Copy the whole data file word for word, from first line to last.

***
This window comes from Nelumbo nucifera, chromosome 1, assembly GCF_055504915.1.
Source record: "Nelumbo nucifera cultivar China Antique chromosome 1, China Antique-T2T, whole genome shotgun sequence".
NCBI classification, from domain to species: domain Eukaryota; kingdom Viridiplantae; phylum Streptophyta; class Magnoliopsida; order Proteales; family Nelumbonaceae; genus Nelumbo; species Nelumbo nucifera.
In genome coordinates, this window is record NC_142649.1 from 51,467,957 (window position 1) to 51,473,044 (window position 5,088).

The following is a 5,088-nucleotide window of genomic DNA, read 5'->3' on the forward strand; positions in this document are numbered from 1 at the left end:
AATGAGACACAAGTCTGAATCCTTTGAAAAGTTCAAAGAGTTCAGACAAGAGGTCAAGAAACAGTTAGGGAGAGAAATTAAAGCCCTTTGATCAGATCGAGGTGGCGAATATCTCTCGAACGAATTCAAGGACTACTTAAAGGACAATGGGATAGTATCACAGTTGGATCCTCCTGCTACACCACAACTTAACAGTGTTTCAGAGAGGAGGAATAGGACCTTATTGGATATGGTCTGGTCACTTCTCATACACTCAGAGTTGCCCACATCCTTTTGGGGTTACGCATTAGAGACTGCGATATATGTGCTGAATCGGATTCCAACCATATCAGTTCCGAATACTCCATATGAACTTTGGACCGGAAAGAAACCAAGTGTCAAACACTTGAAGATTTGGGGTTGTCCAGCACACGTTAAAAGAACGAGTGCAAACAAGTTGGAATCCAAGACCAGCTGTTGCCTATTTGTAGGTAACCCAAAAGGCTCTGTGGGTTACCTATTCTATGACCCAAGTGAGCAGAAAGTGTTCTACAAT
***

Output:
This window comes from Nelumbo nucifera, chromosome 1, assembly GCF_055504915.1.
Source record: "Nelumbo nucifera cultivar China Antique chromosome 1, China Antique-T2T, whole genome shotgun sequence".
NCBI classification, from domain to species: domain Eukaryota; kingdom Viridiplantae; phylum Streptophyta; class Magnoliopsida; order Proteales; family Nelumbonaceae; genus Nelumbo; species Nelumbo nucifera.
In genome coordinates, this window is record NC_142649.1 from 51,467,957 (window position 1) to 51,473,044 (window position 5,088).

The following is a 5,088-nucleotide window of genomic DNA, read 5'->3' on the forward strand; positions in this document are numbered from 1 at the left end:
AATGAGACACAAGTCTGAATCCTTTGAAAAGTTCAAAGAGTTCAGACAAGAGGTCAAGAAACAGTTAGGGAGAGAAATTAAAGCCCTTTGATCAGATCGAGGTGGCGAATATCTCTCGAACGAATTCAAGGACTACTTAAAGGACAATGGGATAGTATCACAGTTGGATCCTCCTGCTACACCACAACTTAACAGTGTTTCAGAGAGGAGGAATAGGACCTTATTGGATATGGTCTGGTCACTTCTCATACACTCAGAGTTGCCCACATCCTTTTGGGGTTACGCATTAGAGACTGCGATATATGTGCTGAATCGGATTCCAACCATATCAGTTCCGAATACTCCATATGAACTTTGGACCGGAAAGAAACCAAGTGTCAAACACTTGAAGATTTGGGGTTGTCCAGCACACGTTAAAAGAACGAGTGCAAACAAGTTGGAATCCAAGACCAGCTGTTGCCTATTTGTAGGTAACCCAAAAGGCTCTGTGGGTTACCTATTCTATGACCCAAGTGAGCAGAAAGTGTTCTACAAT